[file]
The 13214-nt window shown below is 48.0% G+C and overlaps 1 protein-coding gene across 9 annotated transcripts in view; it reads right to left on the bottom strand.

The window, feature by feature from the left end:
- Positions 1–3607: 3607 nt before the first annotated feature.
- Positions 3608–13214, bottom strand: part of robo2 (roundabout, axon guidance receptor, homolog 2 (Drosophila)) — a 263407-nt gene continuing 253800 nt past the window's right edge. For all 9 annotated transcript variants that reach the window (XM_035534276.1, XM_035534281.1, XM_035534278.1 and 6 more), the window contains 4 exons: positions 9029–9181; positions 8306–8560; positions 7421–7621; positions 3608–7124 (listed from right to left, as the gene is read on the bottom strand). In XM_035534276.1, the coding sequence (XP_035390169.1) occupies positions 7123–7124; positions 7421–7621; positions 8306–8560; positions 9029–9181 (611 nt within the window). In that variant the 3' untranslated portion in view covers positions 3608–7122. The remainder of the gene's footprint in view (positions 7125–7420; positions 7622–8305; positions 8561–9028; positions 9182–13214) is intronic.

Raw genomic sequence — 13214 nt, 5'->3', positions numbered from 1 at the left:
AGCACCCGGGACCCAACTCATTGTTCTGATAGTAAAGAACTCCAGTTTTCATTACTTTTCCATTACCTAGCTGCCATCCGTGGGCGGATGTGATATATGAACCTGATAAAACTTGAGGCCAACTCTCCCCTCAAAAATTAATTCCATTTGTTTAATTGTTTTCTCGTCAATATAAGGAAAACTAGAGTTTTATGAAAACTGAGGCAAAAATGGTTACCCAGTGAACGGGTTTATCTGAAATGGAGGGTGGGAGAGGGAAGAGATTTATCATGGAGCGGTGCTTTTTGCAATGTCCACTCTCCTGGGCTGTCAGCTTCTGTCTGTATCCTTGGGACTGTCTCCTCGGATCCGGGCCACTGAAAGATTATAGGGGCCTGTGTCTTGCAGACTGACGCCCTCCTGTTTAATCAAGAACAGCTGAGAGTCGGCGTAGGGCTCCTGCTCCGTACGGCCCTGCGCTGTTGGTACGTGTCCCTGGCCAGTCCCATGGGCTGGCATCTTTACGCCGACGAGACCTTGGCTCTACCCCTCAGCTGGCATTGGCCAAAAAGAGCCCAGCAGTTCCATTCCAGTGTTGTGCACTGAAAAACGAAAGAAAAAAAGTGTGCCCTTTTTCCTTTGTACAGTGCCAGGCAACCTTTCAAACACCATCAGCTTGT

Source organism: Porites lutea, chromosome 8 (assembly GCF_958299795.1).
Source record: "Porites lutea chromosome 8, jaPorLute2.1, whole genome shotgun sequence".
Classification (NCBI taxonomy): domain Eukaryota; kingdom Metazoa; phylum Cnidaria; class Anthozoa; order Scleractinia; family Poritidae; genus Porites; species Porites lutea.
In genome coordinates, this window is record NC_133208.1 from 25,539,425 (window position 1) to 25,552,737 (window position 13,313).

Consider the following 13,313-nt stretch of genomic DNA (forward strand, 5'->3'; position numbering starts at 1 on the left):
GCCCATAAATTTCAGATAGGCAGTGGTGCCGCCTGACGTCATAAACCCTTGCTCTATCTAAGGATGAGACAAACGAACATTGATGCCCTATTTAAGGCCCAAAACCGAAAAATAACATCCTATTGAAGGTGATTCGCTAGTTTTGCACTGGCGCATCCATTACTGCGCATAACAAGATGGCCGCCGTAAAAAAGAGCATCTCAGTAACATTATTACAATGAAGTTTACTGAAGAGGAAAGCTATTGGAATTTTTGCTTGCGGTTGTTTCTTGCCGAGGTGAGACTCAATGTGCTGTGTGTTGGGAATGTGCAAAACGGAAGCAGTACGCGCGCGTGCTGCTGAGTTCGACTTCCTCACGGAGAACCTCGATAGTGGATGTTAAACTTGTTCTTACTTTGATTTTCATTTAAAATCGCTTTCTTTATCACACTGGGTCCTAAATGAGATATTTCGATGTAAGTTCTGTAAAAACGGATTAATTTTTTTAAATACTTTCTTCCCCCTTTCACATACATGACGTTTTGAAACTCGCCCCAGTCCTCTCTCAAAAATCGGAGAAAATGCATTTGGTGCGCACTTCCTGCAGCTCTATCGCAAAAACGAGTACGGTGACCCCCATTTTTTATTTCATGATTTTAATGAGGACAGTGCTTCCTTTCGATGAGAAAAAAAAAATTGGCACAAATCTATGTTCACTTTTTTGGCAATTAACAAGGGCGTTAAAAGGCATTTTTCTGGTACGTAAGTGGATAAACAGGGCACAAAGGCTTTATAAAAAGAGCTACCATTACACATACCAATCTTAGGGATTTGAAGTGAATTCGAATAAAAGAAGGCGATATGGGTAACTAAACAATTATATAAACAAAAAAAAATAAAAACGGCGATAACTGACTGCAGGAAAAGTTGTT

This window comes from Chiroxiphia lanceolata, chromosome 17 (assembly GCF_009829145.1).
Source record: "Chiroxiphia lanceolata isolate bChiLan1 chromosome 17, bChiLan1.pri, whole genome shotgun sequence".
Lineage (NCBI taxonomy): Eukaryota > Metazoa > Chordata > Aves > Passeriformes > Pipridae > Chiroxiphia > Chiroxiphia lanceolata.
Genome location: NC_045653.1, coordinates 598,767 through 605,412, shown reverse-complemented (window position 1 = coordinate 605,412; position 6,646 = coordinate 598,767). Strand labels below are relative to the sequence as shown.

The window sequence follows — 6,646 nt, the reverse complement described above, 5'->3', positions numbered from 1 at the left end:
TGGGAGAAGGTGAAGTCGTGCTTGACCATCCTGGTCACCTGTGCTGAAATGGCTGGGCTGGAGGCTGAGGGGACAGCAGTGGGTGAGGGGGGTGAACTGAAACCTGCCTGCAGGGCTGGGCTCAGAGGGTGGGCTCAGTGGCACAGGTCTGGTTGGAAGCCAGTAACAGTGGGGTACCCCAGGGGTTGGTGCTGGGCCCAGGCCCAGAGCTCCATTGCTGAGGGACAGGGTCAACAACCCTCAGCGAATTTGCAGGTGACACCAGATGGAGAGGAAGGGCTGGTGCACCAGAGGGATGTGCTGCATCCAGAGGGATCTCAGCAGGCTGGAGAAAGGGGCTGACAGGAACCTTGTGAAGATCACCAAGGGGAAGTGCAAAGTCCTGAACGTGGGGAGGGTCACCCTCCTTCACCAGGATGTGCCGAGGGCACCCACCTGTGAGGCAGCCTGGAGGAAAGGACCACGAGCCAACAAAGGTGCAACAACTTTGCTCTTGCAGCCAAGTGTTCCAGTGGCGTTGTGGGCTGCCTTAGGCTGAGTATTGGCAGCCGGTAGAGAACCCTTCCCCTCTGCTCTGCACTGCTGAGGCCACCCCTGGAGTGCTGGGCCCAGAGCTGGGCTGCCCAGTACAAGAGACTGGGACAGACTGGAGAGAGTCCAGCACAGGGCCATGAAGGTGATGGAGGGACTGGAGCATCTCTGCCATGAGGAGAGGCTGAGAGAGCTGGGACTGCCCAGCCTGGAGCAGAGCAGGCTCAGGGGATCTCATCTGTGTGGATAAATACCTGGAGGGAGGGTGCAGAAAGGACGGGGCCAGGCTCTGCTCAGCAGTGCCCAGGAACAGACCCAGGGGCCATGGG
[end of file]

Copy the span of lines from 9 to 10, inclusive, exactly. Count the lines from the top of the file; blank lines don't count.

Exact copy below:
Classification (NCBI taxonomy): domain Eukaryota; kingdom Metazoa; phylum Cnidaria; class Anthozoa; order Scleractinia; family Poritidae; genus Porites; species Porites lutea.
In genome coordinates, this window is record NC_133208.1 from 25,539,425 (window position 1) to 25,552,737 (window position 13,313).